Art Bespoke

Tony Pharo on How Advice From a Therapist Kick-Started His Art Career

Tony Pharo in his Los Angeles studio.

Tony Pharo first picked up art supplies on the advice of his therapist. What began as a way to keep himself occupied during lockdown has turned into a career and a calling. Although he has no formal training, the California-based painter gave himself a crash course in art history and, over the years, refined his technique to develop a signature aesthetic, which he describes as “neo-expressionist Pop art.”

These days, art is a professional path, a tool for healing, and an outlet for play. Pharo, who describes himself as a “big 35-year-old child,” spoke with CULTURED about how he sought to break into the insular art world, how sobriety and Disney characters shaped his work, and why he’ll never stop experimenting.  


CULTURED: You characterize your work as neo-expressionist Pop art. How did you arrive at that term?

Tony Pharo: That came kind of on its own. I was at home during Covid, never painted, never sketched, never anything. My therapist had suggested painting for a long time because I had all that free time. I ordered a bunch of stuff. It came. It sat for a month and then I tried it.

I had always enjoyed art but I didn't know anything other than Basquiat and Warhol. Basquiat's kind of expressionistic and I really have always been drawn to characters, cartoons. I'm like a big 35-year-old child. But now it's kind of evolved to neo-expressionist. It's abstract expressionism. It's modern contemporary. It's a lot of things. 

CULTURED: Your therapist must patting themselves on the back. They're like, I recommended painting, and now he's a full-time painter.

Pharo: She retired, but she changed my life for sure. I'm only allowed to contact her the day I get married. She said I can write her a letter. 

CULTURED: Did you grow up interested in art? 

Pharo: You want the real details? I moved to California about nine years ago. In the three months leading up, I was homeless. I always just say I was homeless and people are like, Oh my God. But you know, it wasn't that bad. I lived in my car, broken down under a bridge for those three months. I was addicted to opiates, specifically heroin, and alcohol. Now I haven't done anything, period, since then. I have nine years [sober] this year. I moved here to get sober, went to rehab, and my mom and my sister helped me get insurance. I bought my first home during Covid. That's it in a nutshell. That's the story.

CULTURED: When you were first starting out, were you just messing around with paint on paper? Were you watching YouTube videos? 

Pharo: The very first time I left the house during Covid, I went to the art supply store and had no clue what to buy. I bought a bunch of random acrylic colors and whatever else I thought I needed, these cheap canvas panels. One night, it was like 11 p.m.—I'm a night owl—I just started throwing paint down and mixing. I didn't know what I was doing. It literally looked like a five-year-old mixed it with their hand or something, which is ironic now because I try to do more automatism. I'll work from my left hand because it draws your inner child, I've been reading.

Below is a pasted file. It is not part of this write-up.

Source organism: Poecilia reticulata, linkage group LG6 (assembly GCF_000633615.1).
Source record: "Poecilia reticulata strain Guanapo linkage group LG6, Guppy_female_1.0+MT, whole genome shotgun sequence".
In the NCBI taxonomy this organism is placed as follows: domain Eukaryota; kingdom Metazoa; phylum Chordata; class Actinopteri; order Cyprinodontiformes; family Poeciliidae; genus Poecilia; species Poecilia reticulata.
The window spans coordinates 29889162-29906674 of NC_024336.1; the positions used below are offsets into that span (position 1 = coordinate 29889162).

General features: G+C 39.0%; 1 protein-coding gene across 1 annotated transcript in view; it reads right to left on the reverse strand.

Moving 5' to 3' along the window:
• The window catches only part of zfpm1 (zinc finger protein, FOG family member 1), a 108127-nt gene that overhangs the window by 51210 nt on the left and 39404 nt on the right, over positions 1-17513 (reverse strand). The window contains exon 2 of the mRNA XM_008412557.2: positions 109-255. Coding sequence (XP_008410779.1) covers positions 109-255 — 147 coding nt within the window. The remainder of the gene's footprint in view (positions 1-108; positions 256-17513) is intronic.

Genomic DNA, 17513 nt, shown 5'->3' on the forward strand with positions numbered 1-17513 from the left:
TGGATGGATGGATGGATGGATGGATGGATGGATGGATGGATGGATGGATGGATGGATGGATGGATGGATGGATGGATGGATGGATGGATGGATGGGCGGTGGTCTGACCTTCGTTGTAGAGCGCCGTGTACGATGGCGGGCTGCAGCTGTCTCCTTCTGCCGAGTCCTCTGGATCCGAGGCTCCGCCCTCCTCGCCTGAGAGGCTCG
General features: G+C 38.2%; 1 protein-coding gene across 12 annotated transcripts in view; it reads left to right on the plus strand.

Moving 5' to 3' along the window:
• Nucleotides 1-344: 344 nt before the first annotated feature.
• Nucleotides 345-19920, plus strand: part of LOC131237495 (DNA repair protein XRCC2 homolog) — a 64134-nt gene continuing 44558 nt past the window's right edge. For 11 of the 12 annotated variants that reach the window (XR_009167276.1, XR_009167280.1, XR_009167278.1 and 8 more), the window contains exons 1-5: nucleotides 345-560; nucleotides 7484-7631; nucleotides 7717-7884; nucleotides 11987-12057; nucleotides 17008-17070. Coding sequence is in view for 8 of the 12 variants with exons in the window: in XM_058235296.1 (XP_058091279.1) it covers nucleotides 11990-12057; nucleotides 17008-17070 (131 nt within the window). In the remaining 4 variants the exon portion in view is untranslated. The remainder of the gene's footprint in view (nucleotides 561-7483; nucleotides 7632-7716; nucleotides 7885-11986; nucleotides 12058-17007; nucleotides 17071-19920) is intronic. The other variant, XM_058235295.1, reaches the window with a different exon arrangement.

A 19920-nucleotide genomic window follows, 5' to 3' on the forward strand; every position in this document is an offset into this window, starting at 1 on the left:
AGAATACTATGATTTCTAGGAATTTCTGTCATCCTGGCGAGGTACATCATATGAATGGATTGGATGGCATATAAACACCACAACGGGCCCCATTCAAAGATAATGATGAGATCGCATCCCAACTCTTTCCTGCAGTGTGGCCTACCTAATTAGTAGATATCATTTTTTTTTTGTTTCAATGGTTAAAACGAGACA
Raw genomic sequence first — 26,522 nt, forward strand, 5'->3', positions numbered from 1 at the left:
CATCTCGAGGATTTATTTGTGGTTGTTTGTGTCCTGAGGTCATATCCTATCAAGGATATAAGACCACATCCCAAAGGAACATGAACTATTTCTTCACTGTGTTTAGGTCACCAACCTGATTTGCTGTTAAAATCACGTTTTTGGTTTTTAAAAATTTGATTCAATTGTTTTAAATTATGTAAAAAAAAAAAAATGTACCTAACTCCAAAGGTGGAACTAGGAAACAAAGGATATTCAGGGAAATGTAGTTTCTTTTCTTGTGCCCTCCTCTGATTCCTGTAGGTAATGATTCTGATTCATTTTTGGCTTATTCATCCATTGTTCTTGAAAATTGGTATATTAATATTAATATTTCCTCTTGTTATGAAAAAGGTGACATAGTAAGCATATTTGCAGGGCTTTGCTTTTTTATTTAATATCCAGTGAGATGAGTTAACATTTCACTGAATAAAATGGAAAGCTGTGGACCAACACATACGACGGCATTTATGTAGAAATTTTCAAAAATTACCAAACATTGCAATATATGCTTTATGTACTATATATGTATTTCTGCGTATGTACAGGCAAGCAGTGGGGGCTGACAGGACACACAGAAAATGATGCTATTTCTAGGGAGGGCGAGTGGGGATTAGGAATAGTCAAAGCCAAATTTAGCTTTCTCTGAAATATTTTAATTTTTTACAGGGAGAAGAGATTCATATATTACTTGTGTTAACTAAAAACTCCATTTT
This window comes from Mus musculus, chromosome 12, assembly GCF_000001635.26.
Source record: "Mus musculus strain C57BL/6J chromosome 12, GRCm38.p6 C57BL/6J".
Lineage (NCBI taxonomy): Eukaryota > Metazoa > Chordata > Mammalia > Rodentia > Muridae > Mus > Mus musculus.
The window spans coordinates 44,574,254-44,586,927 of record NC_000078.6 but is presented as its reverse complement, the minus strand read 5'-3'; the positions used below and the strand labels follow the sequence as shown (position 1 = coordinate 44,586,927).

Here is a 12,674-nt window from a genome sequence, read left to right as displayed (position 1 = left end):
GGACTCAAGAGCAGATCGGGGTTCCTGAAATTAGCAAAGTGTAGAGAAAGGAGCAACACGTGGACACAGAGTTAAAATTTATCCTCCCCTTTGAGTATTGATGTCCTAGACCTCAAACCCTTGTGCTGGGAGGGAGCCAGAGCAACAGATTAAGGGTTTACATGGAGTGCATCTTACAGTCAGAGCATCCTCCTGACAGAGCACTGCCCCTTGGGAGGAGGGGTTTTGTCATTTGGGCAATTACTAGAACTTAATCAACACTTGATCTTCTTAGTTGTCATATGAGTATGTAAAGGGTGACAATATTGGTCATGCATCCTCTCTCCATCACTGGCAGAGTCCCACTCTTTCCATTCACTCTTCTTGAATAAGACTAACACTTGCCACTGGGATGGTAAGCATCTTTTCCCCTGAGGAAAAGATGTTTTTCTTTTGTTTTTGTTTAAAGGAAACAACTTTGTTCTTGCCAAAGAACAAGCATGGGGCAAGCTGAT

CULTURED: There is a real sense of childlike wonder in the pieces. A lot of cartoon characters make appearances. Did you watch cartoons growing up? 

Pharo: Oh, for sure. I still watch Rugrats. But yeah, you name it. I have the full Disney collection of VHS because I have a VHS television in my studio. I believe you are your surroundings. If you put up 100 pictures of Disney, you're gonna start thinking and seeing Disney a lot more. Lately I've been teaching myself stitching and sewing. It's not dark for me, but it may sound dark to you—I'm deconstructing stuffed animals and then reattaching different parts and stitching them [together]. Mighty Mouse has always got this yellow suit with the red cape and he's always flexing. I always gravitate towards his arms flexing. So I put his arm on one piece. 

CULTURED: How did it feel entering the art world as a self-trained artist? The art world can be very insular.

Pharo: When I started painting, I just become obsessed. I'll obsess for days or weeks about [a painting], or even, in a few cases, months. Then that'll turn into a new idea or piece. There's been a few situations where it'll arise on its own, like applying to galleries or when you get harsh feedback. I've made one friend [in the art world] … and he's very honest. He's from New York. When he talks, because I don't get very emotional in general, I’m like, “Oh my God. That's so poetic. That's what you see in my work?” 


I often will journal, looking at my work from a third person perspective. It’s like a routine now. I think of some random word, and then when I reread my journals later, [I find that] I completely made this word up. Usually, I'll name the piece that. One time was like, creative genius, right? But I put “crenius.” 

CULTURED: On a technical level, how have you seen your work change as you develop more technical expertise?

Pharo: I'm big on experimentation. I don't really like to work in confined or restrained thinking. I have a friend who has been painting for like nine years out of LA. He'll only airbrush for a month, or only [use] oil sticks for a month. I'm like, how do you only use oil stick for a month? It's insane. I get the discipline. But everybody is different, right? Different strokes for different folks. One part of me wants to be squeaky clean and then the other part of me is just a beautifully constructed mess.